- The Washington Times - Friday, March 23, 2007

After taking considerable chances earlier this season staging relatively unknown works such as Carlisle Floyd’s “Susannah” and Handel’s “Agrippina,” the Virginia Opera is concluding its 2006-07 lineup with a pair of popular short operas - Pietro Mascagni’s “Cavalleria Rusticana” and Ruggiero Leoncavallo’s “I Pagliacci.” Having opened in Norfolk on March 9, the company brings the shows to Richmond’s Landmark Theater this weekend before concluding its current run at George Mason University’s Center for the Arts on March 30 and April 1.

Traditionally staged together, “Cavalleria” and “Pagliacci,” while musically differing, share similar “verismo” characteristics. Each charts the downward trajectory not of kings and queens, but of peasants and lowlifes whose difficulty in controlling their sexual and emotional appetites leaves carnage and destruction in their wake. The music in each is spectacular - the major reason both have remained in the active repertoire for more than a century although neither composer ever produced another hit. The plots of both are depressing, though, almost like episodes fresh out of “Law & Order: Criminal Intent.” In “Cavalleria,” the peripatetic soldier Turiddu already has gotten the innocent Santuzza pregnant and ex-communicated from the church before the curtain rises. Having abandoned her, he’s happily carrying on with traveling salesman Alfio’s flirtatious wife, Lola. As neither Turiddu’s mother, Mamma Lucia, nor Santuzza can steer him from his evil ways, it’s up to the returning Alfio and his trusty knife to set things aright.

In “Pagliacci,” Canio, the boss and lead clown of a traveling commedia dell’arte theater troupe, has taken a woman of low character, Nedda, as his wife to redeem her from her life on the streets and cast her as the conniving spouse in his comic show. Nedda is pursued by Tonio, a hunchbacked member of the cast, and Silvio, a handsome outsider to whom she succumbs. Sensing betrayal, the bitter Canio and his trusty blade take care of matters onstage during the evening show as theatrical fantasy morphs into bloody tragedy.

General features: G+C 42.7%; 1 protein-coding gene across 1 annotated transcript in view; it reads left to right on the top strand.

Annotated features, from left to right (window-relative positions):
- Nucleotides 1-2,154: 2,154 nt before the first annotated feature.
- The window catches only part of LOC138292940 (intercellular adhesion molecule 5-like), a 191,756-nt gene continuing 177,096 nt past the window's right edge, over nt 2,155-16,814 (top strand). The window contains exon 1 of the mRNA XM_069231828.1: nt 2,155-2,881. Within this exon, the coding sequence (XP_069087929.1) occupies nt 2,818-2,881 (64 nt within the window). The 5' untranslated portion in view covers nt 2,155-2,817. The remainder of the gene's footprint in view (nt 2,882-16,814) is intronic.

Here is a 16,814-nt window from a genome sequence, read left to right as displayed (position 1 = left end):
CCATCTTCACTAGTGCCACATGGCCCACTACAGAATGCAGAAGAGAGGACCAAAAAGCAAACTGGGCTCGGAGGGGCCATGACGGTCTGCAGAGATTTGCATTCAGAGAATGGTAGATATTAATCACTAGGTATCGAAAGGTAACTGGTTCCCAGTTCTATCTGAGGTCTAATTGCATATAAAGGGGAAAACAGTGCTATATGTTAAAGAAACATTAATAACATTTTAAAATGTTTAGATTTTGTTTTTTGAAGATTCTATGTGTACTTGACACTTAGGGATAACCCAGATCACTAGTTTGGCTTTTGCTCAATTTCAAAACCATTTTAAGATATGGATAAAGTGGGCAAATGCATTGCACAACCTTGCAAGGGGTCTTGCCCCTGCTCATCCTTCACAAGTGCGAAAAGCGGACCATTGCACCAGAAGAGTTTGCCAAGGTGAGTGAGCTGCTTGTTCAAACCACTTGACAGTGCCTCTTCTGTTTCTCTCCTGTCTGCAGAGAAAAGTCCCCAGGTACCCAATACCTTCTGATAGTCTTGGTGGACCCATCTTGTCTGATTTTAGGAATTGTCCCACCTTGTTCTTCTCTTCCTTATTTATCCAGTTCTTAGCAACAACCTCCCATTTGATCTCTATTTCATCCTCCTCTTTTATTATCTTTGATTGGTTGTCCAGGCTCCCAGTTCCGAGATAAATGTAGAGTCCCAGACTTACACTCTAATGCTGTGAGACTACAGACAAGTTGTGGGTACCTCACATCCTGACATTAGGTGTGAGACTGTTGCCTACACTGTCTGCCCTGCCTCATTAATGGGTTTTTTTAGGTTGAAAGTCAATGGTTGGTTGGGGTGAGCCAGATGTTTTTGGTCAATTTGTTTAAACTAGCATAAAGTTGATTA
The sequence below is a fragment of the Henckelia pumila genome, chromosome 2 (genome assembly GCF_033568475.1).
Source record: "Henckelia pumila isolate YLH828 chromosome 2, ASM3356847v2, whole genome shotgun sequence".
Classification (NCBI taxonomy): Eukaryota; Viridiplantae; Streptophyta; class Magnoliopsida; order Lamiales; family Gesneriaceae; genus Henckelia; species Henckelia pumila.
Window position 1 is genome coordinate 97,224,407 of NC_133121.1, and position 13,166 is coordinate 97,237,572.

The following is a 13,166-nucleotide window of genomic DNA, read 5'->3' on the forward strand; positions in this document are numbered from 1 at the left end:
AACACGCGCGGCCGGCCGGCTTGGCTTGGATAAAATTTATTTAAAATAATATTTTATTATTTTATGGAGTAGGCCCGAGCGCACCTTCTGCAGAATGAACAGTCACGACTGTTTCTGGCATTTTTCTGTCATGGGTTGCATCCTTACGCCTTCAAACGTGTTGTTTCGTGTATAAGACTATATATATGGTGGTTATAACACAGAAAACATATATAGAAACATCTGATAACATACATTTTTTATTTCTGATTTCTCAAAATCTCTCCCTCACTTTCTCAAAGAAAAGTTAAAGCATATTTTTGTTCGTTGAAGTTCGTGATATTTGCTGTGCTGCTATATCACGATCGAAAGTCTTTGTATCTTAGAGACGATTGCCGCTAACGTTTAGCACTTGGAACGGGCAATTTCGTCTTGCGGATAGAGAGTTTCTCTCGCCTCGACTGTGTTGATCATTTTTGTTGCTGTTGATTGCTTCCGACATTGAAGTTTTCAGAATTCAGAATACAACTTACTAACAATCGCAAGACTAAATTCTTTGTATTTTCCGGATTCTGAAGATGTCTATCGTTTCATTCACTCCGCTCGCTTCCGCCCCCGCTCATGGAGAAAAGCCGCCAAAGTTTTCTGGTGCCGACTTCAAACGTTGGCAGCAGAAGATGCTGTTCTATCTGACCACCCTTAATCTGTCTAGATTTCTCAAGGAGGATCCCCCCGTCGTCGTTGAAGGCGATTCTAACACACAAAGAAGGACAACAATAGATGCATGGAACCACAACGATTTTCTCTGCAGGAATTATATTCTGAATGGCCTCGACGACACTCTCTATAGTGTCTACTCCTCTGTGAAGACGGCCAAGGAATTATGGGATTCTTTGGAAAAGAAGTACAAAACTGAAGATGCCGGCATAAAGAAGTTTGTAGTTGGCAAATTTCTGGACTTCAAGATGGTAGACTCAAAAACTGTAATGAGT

Stage director Lorna Haywood takes a nifty approach to the staging of these operas, using the same dusty Italian village as a setting for both, sharing background characters and chorus members and updating the time frame of both works to Sicily in the 1940s.

In general, the cast does a fine job in each opera, although the chorus was ragged in both during the March 11 matinee performances in Norfolk. Perhaps inadequate rehearsal time was to blame. The chorus did manage to pull things together, however, for the magnificent Easter hymn in “Cavalleria,” which provides an ironic contrast to the pervasive sinfulness of the opera’s central characters.

The standout soloist of the evening was mezzo-soprano Jane Dutton as Santuzza, a surprisingly strenuous role for a one-act opera. Equally adept was tenor Gustavo Lopez Manzitti, who sang the roles of both Turiddu and Canio, although his voice strained at times.

Baritone Andrew Oakden turned in sparkling performances as both Alfio and Tonio. Budding superstar soprano Cristina Nassif was superb in “Pagliacci,” creating an uncommonly nasty Nedda. Very buff baritone Michael Todd Simpson was impressive in his brief romantic turn as Nedda’s lover, Silvio


WHAT: The Virginia Opera’s production of Mascagni’s “Cavalleria Rusticana” and Leoncavallo’s “I Pagliacci”

WHERE: Mason University’s Center for the Arts, Fairfax

WHEN: March 30 at 8 p.m. and April 1 at 2 p.m.

TICKETS: $44 to $90.

PHONE: 703/218-6500 [EnSpace]

WEB SITE: www.vaopera.org



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